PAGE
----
DEAR DR. DONOHUE: Is it possible for you to do an article on tennis elbow with suggestions for treatment? I have been diagnosed with it, and I don’t play tennis. I am in much pain. Is there something I can do? My doctor just prescribes stronger painkillers for me. – N.M.

Tennis elbow doesn’t belong only to tennis players. It happens to violinists, carpenters, dentists, gardeners and anyone who grips a tool tightly and simultaneously makes twisting movements of the arm. Stand and let your affected arm hang down with the palm of the hand turned forward. With your other hand, feel for a bony projection at the side of the elbow. That projection is the lateral epicondyle, and it’s the place where the extensor forearm muscles attach. Extensor muscles are the ones that bend the wrist upward.

Overuse of those muscles causes tears and other changes in the attaching ligaments. Pain arises on twisting the wrist or holding tightly onto anything. Lifting a carton of milk is a most uncomfortable experience.

Rest cures tennis elbow. You don’t have to keep the elbow immobile. Forgo any motions that hurt.

At this stage, you should be applying heat to the elbow, either moist or dry. Apply it four times a day for 15 minutes each time.

Tylenol is a safe pain reliever. Anti-inflammatory medicines are useful. Motrin, Advil and Aleve are a few examples. Prolonged use of these medicines carries the risk of developing an ulcer.

You might find an elbow brace to be helpful. You can get one at a sporting-goods store or a drugstore. They’re worn at midarm level, and they work by shifting a bit the attachment of the extensor muscles.

A cortisone injection usually stops the pain promptly. After the injection, if the pain has completely gone, continue to rest the wrist for two or three more weeks. A too-quick return to use makes matters worse.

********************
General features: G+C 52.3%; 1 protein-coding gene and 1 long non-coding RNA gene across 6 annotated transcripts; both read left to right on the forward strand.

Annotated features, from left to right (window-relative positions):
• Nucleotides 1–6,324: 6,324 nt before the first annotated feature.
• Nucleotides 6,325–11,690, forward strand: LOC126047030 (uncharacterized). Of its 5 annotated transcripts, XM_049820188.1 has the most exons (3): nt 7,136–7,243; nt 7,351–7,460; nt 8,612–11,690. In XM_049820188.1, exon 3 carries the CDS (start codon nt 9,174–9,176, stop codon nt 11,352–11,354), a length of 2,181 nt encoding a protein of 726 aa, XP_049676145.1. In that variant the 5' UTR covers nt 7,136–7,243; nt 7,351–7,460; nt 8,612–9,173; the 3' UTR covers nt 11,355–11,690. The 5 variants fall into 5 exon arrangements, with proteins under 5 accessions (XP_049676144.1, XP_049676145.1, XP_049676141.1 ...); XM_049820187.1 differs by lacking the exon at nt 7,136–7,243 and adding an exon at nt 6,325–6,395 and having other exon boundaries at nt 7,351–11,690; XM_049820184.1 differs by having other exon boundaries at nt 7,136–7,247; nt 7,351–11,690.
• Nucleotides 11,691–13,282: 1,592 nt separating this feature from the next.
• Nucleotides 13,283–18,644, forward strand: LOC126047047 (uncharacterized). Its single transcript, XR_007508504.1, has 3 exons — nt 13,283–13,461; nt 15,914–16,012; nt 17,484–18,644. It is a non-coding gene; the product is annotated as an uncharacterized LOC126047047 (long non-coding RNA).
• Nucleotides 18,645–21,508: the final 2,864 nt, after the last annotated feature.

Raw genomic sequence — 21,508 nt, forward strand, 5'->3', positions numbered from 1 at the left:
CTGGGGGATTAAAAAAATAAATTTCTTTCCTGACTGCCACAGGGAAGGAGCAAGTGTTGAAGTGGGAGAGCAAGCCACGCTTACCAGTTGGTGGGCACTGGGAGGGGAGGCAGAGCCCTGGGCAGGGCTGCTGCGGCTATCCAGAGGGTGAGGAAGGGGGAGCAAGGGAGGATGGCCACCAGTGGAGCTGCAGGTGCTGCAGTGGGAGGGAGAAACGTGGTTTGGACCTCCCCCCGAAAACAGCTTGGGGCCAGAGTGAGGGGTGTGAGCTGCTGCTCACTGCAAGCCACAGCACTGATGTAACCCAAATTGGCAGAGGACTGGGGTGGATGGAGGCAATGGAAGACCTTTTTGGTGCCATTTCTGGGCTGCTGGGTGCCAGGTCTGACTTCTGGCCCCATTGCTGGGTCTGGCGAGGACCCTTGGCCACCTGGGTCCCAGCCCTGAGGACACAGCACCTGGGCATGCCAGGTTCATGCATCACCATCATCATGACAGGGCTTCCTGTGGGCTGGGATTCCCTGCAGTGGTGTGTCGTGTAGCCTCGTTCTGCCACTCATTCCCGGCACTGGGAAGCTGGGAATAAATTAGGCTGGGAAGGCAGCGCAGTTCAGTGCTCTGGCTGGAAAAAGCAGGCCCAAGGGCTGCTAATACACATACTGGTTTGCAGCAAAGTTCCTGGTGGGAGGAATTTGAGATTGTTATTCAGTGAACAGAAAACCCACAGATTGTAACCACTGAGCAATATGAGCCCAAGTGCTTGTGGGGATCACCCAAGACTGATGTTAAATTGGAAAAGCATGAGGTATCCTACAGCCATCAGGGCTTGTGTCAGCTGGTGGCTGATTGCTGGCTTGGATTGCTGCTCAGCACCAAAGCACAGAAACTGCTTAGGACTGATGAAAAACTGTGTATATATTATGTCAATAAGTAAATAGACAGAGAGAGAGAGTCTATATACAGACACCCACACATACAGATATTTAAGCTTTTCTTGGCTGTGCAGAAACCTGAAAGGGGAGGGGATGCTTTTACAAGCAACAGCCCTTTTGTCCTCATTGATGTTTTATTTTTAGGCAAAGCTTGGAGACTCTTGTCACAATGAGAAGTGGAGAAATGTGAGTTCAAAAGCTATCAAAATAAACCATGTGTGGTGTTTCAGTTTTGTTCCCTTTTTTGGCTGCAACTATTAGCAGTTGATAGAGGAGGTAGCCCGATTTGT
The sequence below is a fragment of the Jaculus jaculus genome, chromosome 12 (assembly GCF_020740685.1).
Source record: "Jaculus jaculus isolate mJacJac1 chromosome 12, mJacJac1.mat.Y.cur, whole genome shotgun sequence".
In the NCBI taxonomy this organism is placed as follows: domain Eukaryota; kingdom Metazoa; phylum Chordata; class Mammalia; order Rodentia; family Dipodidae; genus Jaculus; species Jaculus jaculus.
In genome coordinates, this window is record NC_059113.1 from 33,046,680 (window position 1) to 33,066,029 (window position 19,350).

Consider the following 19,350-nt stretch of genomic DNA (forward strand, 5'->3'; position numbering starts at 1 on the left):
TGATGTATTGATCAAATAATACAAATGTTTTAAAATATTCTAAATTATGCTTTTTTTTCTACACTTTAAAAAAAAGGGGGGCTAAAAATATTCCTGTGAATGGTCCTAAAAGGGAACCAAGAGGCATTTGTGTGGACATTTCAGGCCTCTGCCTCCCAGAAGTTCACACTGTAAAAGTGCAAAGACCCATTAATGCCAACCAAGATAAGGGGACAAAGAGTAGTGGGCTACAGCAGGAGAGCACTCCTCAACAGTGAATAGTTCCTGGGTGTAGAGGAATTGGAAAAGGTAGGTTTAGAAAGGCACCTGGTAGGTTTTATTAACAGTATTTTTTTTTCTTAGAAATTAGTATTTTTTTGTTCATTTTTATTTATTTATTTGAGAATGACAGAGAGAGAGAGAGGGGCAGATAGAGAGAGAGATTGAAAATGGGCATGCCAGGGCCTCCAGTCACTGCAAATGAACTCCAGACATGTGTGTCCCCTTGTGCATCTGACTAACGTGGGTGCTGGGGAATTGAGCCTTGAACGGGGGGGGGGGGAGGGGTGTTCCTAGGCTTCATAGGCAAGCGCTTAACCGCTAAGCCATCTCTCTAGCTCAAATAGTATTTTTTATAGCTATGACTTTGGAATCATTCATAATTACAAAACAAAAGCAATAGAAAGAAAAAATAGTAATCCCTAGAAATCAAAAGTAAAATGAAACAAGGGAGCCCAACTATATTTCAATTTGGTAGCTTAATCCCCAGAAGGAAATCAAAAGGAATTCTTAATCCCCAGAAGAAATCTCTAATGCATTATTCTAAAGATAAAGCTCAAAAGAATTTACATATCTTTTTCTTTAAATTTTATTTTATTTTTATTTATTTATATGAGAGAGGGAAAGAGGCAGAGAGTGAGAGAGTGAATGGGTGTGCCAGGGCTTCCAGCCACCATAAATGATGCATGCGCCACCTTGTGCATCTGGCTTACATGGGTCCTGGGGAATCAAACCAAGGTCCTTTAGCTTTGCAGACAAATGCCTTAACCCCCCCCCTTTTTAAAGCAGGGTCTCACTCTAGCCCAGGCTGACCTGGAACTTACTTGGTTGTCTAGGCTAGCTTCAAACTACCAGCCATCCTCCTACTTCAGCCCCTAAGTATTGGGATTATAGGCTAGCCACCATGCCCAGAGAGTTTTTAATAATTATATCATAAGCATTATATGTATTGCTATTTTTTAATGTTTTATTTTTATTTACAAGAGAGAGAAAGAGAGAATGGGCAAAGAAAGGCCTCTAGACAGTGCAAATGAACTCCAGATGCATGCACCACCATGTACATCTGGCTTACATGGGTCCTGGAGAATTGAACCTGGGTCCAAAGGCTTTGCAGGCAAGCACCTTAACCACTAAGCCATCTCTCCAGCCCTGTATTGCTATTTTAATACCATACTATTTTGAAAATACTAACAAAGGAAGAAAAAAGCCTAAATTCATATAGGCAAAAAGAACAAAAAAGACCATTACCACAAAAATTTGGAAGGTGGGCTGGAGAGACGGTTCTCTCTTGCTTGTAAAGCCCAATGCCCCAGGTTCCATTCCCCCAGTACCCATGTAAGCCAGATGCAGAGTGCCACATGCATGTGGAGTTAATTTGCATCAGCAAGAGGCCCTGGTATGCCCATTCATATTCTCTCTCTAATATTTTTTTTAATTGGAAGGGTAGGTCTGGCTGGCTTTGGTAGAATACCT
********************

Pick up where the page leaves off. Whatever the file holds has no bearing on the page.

DEAR DR. DONOHUE: Four or five days a week my wife and I walk at the local shopping mall at a fairly good pace. On numerous occasions in the past year, my wife has gotten dizzy while taking the walk.

She is 60 and has a blood pressure of 100/60. Could these low numbers be the cause of this condition? – D.T.

If you have a home blood pressure machine, take her pressure when this happens. These units aren’t expensive.

Her pressure doesn’t cause symptoms at other times, and her numbers are actually healthy ones. However, perhaps they are dipping quite low during the walk. Your wife’s story makes me uneasy. She needs to see the family doctor about this.

Dr. Donohue regrets that he is unable to answer individual letters, but he will incorporate them in his column whenever possible. Readers may write him or request an order form of available health newsletters at P.O. Box 536475, Orlando, FL 32853-6475. Readers may also order health newsletters from

DEAR DR. DONOHUE: As a teenager, I used to do dips on parallel bars. Do you know the exercise? I’d like to start doing them again, but I’ve forgotten the technique. Can you refresh me? Exactly what muscles does this exercise benefit? – K.J.

Grip the parallel bars firmly and raise yourself upward by straightening the elbows. When you’ve reach the high point, stick there for a few seconds and then lower yourself to the starting position and repeat the process as many times as you can. That won’t be many at first.

You’re exercising your chest muscles – the pectorals, your deltoid muscles, the shoulder muscles and your triceps muscles, the muscles on the back of your upper arms.

DEAR DR. DONOHUE: I am a 16-year-old male. For a couple of months now, I have been having problems with my wrists. They make snapping noises. Could they be dislocated? – B.M.

They’re not dislocated.

Snapping noises at a joint usually come from tendons rubbing against a bone. If there is no pain, then the noises are not a sign of trouble.

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